Signed, sealed, and delivered

Ordering those six pairs of Game of Thrones-themed socks from Amazon and having them sent straight to your door sure is convenient, but what does it mean for the world we live in? Engineering professor Anne Goodchild talks about the new delivery economy, and how it’s going to affect the environment. Read More...

Camels shaped the trade industry

From the invention of the wheel to that $5 shirt you bought at H&M, what would your life look like without trade? Author William Bernstein explains how trade gave rise to the world as we know it. Read More...

Keeping up appearances

Three things you need to realize:

1. Cricket cookies are coming to a cupboard near you. Beyond Meat’s Ethan Brown and Bitty Food’s Megan Miller give us a taste of what you’ll be chomping on in twenty years.

2. Having a good hair day could make you feel richer. Stanford’s Peter Belmi explains the link between attractiveness and the social order.

3. Scientists in America would love to pursue revolutionary research, if it meant they wouldn't be cut off from future funding. Professor Roberta Ness argues that bad incentives in the scientific community are preventing us from solving the big problems of cancer, climate change, and more.

Shaking the Foundation

We’re all about tearing down institutions here on Innovation Hub. From replacing journalists, to the end of the HR department, we love bringing you stories about how old ways of doing things are being completely upended. So we’re excited for this week’s show, where we’ll give you a look at what’s changing the legal profession, colleges, and even our notions of creativity. Read More...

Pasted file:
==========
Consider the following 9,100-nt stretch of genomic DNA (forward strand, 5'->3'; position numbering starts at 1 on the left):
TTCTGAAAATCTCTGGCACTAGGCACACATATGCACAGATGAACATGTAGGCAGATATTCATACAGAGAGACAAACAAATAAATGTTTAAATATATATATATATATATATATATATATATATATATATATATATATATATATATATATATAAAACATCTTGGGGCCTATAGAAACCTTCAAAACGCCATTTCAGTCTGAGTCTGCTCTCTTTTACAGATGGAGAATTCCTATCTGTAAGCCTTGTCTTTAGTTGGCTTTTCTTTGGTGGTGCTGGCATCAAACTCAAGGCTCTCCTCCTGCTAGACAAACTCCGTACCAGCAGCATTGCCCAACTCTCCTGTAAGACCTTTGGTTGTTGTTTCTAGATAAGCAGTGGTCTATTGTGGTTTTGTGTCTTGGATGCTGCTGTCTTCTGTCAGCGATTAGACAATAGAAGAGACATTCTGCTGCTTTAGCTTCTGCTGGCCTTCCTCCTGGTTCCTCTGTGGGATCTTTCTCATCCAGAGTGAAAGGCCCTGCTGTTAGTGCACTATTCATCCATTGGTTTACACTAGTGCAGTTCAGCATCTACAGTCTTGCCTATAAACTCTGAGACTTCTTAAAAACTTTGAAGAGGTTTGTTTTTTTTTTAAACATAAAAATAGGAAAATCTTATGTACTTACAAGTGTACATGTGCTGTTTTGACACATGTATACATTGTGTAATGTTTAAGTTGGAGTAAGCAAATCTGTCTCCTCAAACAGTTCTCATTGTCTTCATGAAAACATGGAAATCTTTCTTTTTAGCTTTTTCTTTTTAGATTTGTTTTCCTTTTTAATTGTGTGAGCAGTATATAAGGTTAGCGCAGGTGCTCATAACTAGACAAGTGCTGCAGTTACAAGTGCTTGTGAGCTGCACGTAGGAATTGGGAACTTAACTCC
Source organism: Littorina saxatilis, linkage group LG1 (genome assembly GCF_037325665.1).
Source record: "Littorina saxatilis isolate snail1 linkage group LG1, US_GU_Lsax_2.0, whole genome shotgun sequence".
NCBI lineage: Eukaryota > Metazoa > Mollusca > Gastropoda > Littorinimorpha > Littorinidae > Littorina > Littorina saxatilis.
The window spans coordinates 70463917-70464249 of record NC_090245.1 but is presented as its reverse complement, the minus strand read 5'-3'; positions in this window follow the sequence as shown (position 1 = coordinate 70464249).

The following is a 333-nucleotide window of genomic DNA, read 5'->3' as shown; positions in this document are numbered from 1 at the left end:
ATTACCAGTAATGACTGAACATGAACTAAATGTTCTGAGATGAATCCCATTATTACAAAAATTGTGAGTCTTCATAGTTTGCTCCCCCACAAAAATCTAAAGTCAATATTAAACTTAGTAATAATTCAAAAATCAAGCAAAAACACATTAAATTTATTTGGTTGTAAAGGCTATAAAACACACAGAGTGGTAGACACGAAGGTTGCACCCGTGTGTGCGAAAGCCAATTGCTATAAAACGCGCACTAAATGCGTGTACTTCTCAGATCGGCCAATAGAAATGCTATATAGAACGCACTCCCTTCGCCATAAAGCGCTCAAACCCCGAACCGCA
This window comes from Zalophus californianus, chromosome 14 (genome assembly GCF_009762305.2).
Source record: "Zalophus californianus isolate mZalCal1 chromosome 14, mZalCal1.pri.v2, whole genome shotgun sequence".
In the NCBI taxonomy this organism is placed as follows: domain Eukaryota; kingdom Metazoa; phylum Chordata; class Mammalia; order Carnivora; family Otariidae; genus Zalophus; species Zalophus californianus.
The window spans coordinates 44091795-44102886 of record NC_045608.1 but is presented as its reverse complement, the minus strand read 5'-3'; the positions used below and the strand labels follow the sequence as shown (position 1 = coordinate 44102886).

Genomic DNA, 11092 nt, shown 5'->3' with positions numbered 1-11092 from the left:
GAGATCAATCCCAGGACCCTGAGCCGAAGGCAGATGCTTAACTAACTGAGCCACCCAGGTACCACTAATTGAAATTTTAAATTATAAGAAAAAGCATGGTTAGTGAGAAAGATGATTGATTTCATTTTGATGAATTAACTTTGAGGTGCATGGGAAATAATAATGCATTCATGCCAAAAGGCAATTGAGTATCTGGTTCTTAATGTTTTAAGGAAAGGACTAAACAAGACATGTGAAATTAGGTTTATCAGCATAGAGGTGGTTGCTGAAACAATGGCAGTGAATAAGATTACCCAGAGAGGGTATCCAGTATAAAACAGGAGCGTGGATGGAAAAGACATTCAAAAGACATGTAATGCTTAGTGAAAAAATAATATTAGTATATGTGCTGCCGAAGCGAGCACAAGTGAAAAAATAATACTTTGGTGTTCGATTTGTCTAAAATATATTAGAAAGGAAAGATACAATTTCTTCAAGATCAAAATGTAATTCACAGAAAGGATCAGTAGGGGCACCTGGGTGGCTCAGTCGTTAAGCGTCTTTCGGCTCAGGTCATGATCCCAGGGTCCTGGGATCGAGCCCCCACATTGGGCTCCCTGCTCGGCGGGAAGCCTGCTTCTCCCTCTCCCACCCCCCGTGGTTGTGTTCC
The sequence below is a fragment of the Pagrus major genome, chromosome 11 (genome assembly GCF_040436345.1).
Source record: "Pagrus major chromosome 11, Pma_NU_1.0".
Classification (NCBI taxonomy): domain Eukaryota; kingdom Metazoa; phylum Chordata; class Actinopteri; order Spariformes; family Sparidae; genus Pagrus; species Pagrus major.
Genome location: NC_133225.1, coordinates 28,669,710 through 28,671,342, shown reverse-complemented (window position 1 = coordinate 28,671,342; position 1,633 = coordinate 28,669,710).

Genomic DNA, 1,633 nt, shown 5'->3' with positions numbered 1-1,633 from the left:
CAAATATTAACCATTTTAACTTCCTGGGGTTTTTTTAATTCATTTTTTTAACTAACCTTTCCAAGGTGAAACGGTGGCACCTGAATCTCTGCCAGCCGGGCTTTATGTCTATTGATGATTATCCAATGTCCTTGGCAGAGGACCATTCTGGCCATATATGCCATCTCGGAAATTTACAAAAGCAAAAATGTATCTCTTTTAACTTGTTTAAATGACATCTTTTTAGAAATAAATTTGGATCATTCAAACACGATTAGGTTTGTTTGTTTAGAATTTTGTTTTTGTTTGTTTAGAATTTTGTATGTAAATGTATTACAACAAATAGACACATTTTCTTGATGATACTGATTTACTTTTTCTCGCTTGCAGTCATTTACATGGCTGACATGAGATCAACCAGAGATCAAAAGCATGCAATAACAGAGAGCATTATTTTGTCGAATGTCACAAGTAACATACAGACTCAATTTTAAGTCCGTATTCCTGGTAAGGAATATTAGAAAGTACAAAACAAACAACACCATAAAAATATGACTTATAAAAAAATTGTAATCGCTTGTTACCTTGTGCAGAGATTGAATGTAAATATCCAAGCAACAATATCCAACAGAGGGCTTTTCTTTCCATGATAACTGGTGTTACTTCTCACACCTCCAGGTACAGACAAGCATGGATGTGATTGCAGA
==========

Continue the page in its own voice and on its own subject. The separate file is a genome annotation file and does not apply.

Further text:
Science and creativity combine

Here's the cheat sheet for this week's show:

1. People like paying taxes a lot more if they get to choose where the money goes. Harvard Business School professor Michael Norton investigated how much control people want when forking over their cash.

2. The Internet is making us less equal. At least, when it comes to high and low-income kids and what they're learning online, explains anthropologist Mimi Ito. 

3. Never do something because you think it'll make you rich– a piece of advice from tech giant Peter Diamandis, founder of XPRIZE and Singularity University. 

Candyland: a sweet little game for sweet little folks

From the polio ward of a hospital to the Gumdrop Mountains and Lollipop Woods, the surprising journey of a sweet little game. Read More...


Vending machines that ask trivia questions and give out electronics. Take a peek at the new world of interactive advertisements. Read More...

Thinking up new ways for success

Luck, smarts, or optimism? Author Peter Diamandis tells us the real reasons why billionaires become billionaires, and how he thinks anyone could create the next world-changing idea. Read More...

Income tax time again

You hate your taxes. That’s not a qualified statement, there’s just absolutely no chance that you like paying your taxes. But according to business professor Michael Norton, there’s a way for you to enjoy giving your hard-earned money to the federal government. It’s all about where it goes. Read More...

Confident Superhero

It’s easy to think you’re right all time. But even a fan of Innovation hub, intelligent, cultured, and devastatingly attractive as you most certainly are, can sometimes be incorrect. Read More...

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